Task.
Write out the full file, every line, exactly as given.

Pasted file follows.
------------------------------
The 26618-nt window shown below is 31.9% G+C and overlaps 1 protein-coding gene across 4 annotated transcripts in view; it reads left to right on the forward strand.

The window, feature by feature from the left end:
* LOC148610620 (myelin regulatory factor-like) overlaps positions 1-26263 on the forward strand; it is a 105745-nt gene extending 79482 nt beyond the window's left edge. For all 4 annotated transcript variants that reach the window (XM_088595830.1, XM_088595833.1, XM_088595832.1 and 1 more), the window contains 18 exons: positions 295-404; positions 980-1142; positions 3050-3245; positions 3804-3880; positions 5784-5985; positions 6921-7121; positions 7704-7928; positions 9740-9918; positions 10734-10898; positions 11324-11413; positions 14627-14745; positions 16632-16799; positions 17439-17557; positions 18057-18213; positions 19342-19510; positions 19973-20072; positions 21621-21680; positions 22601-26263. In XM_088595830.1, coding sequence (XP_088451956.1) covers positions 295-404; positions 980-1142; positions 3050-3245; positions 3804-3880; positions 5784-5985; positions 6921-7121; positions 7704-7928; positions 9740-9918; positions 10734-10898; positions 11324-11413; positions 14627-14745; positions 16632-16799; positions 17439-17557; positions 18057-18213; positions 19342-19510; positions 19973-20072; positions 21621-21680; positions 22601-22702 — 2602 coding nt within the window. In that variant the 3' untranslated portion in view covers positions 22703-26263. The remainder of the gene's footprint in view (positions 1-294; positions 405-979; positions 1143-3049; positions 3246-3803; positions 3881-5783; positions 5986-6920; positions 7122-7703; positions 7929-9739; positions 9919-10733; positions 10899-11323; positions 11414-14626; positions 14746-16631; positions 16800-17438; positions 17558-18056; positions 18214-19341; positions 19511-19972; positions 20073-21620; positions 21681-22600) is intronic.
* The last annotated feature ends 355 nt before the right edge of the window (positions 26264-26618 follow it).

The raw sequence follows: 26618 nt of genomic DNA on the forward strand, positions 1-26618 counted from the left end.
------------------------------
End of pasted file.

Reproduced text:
The 26618-nt window shown below is 31.9% G+C and overlaps 1 protein-coding gene across 4 annotated transcripts in view; it reads left to right on the forward strand.

The window, feature by feature from the left end:
* LOC148610620 (myelin regulatory factor-like) overlaps positions 1-26263 on the forward strand; it is a 105745-nt gene extending 79482 nt beyond the window's left edge. For all 4 annotated transcript variants that reach the window (XM_088595830.1, XM_088595833.1, XM_088595832.1 and 1 more), the window contains 18 exons: positions 295-404; positions 980-1142; positions 3050-3245; positions 3804-3880; positions 5784-5985; positions 6921-7121; positions 7704-7928; positions 9740-9918; positions 10734-10898; positions 11324-11413; positions 14627-14745; positions 16632-16799; positions 17439-17557; positions 18057-18213; positions 19342-19510; positions 19973-20072; positions 21621-21680; positions 22601-26263. In XM_088595830.1, coding sequence (XP_088451956.1) covers positions 295-404; positions 980-1142; positions 3050-3245; positions 3804-3880; positions 5784-5985; positions 6921-7121; positions 7704-7928; positions 9740-9918; positions 10734-10898; positions 11324-11413; positions 14627-14745; positions 16632-16799; positions 17439-17557; positions 18057-18213; positions 19342-19510; positions 19973-20072; positions 21621-21680; positions 22601-22702 — 2602 coding nt within the window. In that variant the 3' untranslated portion in view covers positions 22703-26263. The remainder of the gene's footprint in view (positions 1-294; positions 405-979; positions 1143-3049; positions 3246-3803; positions 3881-5783; positions 5986-6920; positions 7122-7703; positions 7929-9739; positions 9919-10733; positions 10899-11323; positions 11414-14626; positions 14746-16631; positions 16800-17438; positions 17558-18056; positions 18214-19341; positions 19511-19972; positions 20073-21620; positions 21681-22600) is intronic.
* The last annotated feature ends 355 nt before the right edge of the window (positions 26264-26618 follow it).

The raw sequence follows: 26618 nt of genomic DNA on the forward strand, positions 1-26618 counted from the left end.